Sunday, July 31, 2016

Do Plants Repel Mosquitos? by Donna Duffy

Photo courtesy

 Ask any gardener – they will tell you that it’s a buggy year. The mosquitos seem especially ferocious this summer, which made me wonder if there are any plants that will repel mosquitos. Here’s what I learned from CSU’s research.

Photo courtesy
Rumors and misinformation abound regarding plants that will repel mosquitoes in home landscapes. Common plants purported to repel mosquitoes include catnip, peppermint, rosemary, marigolds, Eucalyptus and Artemisia species, to name a few. None of them will repel mosquitoes by merely growing in a landscape. The volatile oils purported to have repellent properties are released when plants are crushed or burned. No data exists to support their effectiveness as repellents. Check out Plantalk’s publication Do Plants Repel Mosquitos for more information. 

Since we can’t depend on landscape plantings to repel mosquitos, the next best thing is to try to repel them by other means. To keep mosquitoes away during outdoor gatherings, burn Citronella candles. Lemon grass, Cymbopogan nardus, a course grass-like plant, contains Citronella oils. Burning candles with wicks saturated with the herb, myrrh is also quite effective at keeping many insects away. In fact, ancient Egyptians used myrrh as a fumigant.

If insects such as mosquitoes have already become a problem, many herbs can be used directly on the skin as repellents. Infusions of 50% Chamomile and 50% Elder leaves dubbed on skin are effective for up to 20 minutes. Infusions are much like making tea, boiling water is poured over the herb and the herb/water mixture is then left to steep for 10 to 15 minutes. The remaining liquid is strained and used as the repellant.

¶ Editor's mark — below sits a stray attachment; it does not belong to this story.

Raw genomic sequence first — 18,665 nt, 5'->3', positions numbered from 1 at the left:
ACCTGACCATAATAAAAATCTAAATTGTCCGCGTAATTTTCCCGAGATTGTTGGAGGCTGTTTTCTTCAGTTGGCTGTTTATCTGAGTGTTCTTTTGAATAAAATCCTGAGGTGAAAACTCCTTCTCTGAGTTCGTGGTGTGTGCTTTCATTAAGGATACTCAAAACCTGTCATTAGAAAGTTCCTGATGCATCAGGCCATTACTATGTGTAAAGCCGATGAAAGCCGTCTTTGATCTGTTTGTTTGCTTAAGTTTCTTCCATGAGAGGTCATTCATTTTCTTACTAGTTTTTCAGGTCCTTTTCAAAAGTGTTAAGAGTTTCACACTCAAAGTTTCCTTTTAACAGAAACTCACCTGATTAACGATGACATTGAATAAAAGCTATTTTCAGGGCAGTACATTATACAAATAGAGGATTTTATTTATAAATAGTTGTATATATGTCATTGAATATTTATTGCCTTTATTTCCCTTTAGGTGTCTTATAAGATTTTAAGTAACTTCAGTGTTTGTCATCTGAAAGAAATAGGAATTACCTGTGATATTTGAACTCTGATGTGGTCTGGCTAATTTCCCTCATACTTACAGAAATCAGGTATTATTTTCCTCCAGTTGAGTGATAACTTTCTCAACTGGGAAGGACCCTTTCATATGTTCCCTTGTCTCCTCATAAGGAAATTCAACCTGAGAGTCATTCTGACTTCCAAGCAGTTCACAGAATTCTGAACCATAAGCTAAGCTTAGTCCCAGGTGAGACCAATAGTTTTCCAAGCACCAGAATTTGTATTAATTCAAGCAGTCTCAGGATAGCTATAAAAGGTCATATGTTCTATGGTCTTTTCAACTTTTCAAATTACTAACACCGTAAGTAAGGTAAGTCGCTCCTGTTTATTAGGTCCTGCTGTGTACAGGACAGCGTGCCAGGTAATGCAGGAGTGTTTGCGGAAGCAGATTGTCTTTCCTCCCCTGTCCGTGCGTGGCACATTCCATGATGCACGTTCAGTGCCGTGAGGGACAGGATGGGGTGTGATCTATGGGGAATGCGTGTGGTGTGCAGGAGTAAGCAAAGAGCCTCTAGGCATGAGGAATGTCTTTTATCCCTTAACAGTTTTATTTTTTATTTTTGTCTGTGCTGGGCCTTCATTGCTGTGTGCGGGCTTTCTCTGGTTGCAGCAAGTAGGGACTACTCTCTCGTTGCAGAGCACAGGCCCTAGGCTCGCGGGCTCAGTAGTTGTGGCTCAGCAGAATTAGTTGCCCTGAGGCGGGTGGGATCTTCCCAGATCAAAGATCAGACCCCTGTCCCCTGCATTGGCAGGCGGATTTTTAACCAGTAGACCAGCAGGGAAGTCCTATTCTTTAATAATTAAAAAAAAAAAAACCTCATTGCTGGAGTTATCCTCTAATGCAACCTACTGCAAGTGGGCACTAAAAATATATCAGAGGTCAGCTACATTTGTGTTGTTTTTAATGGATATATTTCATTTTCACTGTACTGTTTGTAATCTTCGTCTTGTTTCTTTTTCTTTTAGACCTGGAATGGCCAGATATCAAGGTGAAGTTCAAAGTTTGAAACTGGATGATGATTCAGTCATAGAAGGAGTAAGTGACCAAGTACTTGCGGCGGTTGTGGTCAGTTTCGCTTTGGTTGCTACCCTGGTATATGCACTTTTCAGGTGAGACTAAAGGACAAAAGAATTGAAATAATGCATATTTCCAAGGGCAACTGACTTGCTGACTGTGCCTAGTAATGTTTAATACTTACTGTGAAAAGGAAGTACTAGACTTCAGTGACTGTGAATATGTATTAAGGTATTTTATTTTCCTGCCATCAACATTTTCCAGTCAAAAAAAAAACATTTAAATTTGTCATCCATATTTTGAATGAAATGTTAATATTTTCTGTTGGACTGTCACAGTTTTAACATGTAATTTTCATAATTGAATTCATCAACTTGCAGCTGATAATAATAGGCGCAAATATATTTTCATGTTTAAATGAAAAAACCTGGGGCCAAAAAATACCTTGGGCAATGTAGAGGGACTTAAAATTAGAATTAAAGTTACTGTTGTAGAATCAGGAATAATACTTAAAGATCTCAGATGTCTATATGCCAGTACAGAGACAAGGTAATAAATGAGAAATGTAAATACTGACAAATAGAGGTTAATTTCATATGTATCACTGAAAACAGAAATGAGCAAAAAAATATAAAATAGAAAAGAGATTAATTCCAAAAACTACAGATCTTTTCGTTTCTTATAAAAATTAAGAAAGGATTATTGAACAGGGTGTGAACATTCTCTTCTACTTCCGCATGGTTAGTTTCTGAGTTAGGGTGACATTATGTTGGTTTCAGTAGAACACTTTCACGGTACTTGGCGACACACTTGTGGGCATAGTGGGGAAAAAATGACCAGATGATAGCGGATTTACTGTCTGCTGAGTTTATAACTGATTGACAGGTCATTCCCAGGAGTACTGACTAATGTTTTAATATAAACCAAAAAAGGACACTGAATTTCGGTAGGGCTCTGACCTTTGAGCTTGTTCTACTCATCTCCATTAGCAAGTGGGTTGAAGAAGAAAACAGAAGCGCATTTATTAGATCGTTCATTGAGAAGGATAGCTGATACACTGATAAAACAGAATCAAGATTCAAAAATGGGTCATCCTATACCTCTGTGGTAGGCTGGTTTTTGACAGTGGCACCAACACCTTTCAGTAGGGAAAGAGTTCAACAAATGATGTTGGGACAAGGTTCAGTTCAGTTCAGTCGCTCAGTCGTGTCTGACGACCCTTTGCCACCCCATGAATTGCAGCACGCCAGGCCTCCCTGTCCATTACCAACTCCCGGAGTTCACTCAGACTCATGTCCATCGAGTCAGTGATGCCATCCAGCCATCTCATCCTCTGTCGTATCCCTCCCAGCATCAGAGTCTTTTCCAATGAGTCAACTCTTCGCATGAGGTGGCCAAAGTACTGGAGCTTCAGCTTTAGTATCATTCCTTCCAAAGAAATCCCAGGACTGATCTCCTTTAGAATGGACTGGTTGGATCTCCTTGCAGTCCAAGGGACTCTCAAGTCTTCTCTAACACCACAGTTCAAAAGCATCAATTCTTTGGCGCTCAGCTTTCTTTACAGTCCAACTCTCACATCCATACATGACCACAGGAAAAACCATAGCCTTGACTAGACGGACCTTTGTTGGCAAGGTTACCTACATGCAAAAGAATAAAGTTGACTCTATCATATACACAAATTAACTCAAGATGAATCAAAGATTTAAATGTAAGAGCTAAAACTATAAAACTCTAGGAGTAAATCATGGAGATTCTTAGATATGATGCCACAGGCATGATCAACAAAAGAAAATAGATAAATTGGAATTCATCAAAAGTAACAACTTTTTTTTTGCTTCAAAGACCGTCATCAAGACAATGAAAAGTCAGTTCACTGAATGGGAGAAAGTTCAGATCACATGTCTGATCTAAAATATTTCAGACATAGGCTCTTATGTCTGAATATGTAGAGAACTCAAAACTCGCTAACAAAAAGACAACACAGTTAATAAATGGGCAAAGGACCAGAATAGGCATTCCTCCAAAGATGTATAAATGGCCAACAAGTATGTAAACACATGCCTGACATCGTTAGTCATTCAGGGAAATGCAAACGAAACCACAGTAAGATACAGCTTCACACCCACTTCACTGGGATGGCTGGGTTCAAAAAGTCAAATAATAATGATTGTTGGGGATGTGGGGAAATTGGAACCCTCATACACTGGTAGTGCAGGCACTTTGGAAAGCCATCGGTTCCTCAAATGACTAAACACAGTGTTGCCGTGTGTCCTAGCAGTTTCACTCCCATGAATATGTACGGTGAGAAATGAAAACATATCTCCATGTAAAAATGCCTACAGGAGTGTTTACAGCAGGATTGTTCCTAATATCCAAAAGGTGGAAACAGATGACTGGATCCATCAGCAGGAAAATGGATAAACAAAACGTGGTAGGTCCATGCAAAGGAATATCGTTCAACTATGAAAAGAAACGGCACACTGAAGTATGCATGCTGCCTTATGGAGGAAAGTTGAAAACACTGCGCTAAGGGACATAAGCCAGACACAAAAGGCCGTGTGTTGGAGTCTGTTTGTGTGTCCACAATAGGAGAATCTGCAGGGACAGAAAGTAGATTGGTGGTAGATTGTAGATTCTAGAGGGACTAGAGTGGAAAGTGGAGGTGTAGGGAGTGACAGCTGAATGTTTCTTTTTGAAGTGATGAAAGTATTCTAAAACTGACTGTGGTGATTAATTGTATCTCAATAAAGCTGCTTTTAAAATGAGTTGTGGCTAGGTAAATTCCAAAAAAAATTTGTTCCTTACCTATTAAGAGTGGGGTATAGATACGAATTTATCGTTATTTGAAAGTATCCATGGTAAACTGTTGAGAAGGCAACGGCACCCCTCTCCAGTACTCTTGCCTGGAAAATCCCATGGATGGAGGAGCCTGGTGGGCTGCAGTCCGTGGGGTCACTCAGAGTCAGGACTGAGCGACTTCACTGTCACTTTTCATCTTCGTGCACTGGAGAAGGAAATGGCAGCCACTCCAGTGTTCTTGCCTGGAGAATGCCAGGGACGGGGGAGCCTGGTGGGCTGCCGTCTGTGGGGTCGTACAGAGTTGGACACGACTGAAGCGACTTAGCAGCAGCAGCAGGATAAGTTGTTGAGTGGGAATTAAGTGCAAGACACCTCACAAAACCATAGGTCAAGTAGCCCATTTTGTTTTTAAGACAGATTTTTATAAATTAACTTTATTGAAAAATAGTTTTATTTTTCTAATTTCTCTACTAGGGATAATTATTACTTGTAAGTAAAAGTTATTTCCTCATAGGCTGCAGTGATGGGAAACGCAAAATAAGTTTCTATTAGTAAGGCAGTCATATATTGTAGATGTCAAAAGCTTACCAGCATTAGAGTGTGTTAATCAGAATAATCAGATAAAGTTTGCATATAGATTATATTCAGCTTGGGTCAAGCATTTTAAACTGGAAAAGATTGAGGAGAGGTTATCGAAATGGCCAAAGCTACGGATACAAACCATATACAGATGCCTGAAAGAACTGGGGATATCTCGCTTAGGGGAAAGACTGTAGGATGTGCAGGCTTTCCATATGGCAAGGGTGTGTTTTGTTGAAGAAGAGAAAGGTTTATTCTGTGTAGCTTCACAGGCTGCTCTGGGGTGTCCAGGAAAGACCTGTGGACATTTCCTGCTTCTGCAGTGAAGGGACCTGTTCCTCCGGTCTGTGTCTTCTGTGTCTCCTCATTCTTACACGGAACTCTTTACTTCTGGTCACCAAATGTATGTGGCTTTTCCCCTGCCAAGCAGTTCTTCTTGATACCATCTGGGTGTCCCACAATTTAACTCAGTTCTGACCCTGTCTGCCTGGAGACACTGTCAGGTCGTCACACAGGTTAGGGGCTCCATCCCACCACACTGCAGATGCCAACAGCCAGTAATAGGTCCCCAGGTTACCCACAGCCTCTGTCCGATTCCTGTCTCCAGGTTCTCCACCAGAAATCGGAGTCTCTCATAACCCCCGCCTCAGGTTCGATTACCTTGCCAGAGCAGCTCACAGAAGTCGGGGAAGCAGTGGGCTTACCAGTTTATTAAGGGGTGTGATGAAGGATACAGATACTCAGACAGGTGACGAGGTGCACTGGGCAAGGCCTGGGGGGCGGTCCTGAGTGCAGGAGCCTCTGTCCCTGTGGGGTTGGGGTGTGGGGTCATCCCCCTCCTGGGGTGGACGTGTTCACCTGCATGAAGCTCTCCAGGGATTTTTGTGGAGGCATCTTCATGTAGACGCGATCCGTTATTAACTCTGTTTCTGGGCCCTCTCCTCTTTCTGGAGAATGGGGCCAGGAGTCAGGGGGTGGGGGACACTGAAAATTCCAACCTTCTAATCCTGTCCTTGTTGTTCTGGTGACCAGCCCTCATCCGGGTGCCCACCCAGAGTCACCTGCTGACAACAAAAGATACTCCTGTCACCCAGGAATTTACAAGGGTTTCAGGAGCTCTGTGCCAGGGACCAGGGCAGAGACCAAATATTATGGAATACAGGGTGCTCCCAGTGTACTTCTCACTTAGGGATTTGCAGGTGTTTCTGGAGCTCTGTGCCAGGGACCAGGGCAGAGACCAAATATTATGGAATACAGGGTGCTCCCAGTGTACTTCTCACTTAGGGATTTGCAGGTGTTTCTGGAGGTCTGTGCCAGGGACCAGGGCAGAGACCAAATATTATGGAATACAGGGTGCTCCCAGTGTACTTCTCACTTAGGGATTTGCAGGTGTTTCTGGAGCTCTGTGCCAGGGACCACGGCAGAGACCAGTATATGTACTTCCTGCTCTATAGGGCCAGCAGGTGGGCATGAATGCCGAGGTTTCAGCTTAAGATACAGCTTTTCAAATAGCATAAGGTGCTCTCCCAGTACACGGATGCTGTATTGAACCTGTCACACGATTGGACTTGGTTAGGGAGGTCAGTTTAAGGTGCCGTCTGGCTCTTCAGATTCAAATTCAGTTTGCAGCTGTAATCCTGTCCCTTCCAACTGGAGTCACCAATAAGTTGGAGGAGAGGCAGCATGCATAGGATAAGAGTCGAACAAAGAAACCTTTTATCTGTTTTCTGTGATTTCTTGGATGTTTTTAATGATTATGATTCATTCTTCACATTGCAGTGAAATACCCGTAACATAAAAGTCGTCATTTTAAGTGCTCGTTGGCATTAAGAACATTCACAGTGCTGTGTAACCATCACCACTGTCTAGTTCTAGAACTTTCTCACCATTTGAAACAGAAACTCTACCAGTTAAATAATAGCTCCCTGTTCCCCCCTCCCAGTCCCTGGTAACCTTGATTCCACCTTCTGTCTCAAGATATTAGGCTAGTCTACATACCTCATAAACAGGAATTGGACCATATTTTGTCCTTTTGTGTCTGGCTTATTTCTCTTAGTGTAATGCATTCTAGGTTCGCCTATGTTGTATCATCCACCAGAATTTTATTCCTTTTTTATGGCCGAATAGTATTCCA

As well as infusion, other properties of herbs such as their essential oils can be used as repellents. Essential oils such as Lavender, Tea tree oil and Citronella from the stone root, Collinsonia canadensis can be worn on the skin and in hair to effectively keep mosquitoes away. It is best to dilute these powerful essential oils in a little olive oil and test this new mixture on a patch of skin before applying to ones entire body. More information can be found in CSU’s publication Plants Help Keep Mosquitos Away.

Don’t let the mosquitos chase you indoors – grab a repellant and make your stand!

Friday, July 22, 2016

Deadhead Flowers for More Blooms by Carol King

July can be an exciting month in the garden. The results of all the hard labor in the spring are beginning to be evident: lots of blooms, especially monarda, black eyed susan, shasta daisy, day lilies, lavender, Russian sage and yarrow; the annuals are looking great and the grass is still green enough!

I spent Sunday deadheading, pinching, cutting back, and disbudding. I know this sounds like torture techniques performed on some poor wretch in a medieval novel, but these actions are just what most blooming flowers need. These methods will increase and provide continuous blooms throughout the season. They also help to keep the garden tidy; flowers compact and help you get that special blossom you want to win the prize in the county fair!

Friday, July 8, 2016

Jeffco Horticulture Staff Member Utley Takes on New Challenges by Jacki Paone

Horticulture Agent , Curtis Utley with Master Gardener Clinician, Allison Millich, present at the Joint Meeting of the Board of County Commissioners and CSU Extension Advisory Committee in June. County Manager, Ralph Schell, in the background.

Curtis Utley, a member of the CSU Extension Horticulture staff in Jefferson County since 2003, has been promoted to Extension Horticulture Agent.  With the promotion come additional challenges in Extension reporting, supervision, writing and program delivery.

Tuesday, July 5, 2016

Psyllids Are Coming! Plant lice on Tomatoes by Patti O'Neal

Adult Psyllids photo Michigan State University Extension

Reports of sightings of this insect pest in Northern Colorado has set the alert for us on the Front Range.  The potato/tomato psyllid  is a member of the family known as “jumping plant lice” and is very damaging to tomatoes in particular.  It is time to start monitoring your tomatoes on a regular basis for evidence of this pest in your garden. 

Psyllids do not overwinter here in the cold climate of Colorado.  They blow up from Mexico, Texas and Arizona.  Some years are worse than others. And because they are found in one place does not mean they are in another.  Monitoring is the key.  When they are here, they can do a great deal of damage to tomato and potato crops. The home gardener is not exempt and should be on alert to catch this pest before it gets out of hand. 

Sunday, July 3, 2016